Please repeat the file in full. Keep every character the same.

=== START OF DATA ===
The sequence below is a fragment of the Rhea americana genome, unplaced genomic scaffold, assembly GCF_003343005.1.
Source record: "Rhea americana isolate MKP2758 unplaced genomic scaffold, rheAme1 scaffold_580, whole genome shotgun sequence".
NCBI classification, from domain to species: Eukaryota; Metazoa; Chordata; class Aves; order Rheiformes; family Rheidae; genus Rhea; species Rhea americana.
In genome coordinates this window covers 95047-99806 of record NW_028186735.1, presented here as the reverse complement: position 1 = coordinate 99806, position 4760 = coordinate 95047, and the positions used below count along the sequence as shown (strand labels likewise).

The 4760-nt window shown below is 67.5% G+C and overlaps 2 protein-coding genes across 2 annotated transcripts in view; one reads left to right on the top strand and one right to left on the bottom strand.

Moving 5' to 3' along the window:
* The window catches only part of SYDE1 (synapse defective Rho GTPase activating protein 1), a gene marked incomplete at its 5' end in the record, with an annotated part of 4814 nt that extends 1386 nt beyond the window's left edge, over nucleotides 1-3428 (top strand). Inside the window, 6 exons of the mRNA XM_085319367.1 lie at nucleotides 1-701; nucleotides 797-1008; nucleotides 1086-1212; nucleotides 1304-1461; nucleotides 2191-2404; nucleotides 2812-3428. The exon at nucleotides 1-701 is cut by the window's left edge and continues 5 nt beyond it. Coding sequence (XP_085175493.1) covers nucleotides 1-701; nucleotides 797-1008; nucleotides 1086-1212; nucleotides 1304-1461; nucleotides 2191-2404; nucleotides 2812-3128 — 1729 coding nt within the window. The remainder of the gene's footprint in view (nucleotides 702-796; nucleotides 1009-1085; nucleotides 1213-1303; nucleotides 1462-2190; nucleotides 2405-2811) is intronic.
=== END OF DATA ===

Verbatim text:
The sequence below is a fragment of the Rhea americana genome, unplaced genomic scaffold, assembly GCF_003343005.1.
Source record: "Rhea americana isolate MKP2758 unplaced genomic scaffold, rheAme1 scaffold_580, whole genome shotgun sequence".
NCBI classification, from domain to species: Eukaryota; Metazoa; Chordata; class Aves; order Rheiformes; family Rheidae; genus Rhea; species Rhea americana.
In genome coordinates this window covers 95047-99806 of record NW_028186735.1, presented here as the reverse complement: position 1 = coordinate 99806, position 4760 = coordinate 95047, and the positions used below count along the sequence as shown (strand labels likewise).

The 4760-nt window shown below is 67.5% G+C and overlaps 2 protein-coding genes across 2 annotated transcripts in view; one reads left to right on the top strand and one right to left on the bottom strand.

Moving 5' to 3' along the window:
* The window catches only part of SYDE1 (synapse defective Rho GTPase activating protein 1), a gene marked incomplete at its 5' end in the record, with an annotated part of 4814 nt that extends 1386 nt beyond the window's left edge, over nucleotides 1-3428 (top strand). Inside the window, 6 exons of the mRNA XM_085319367.1 lie at nucleotides 1-701; nucleotides 797-1008; nucleotides 1086-1212; nucleotides 1304-1461; nucleotides 2191-2404; nucleotides 2812-3428. The exon at nucleotides 1-701 is cut by the window's left edge and continues 5 nt beyond it. Coding sequence (XP_085175493.1) covers nucleotides 1-701; nucleotides 797-1008; nucleotides 1086-1212; nucleotides 1304-1461; nucleotides 2191-2404; nucleotides 2812-3128 — 1729 coding nt within the window. The remainder of the gene's footprint in view (nucleotides 702-796; nucleotides 1009-1085; nucleotides 1213-1303; nucleotides 1462-2190; nucleotides 2405-2811) is intronic.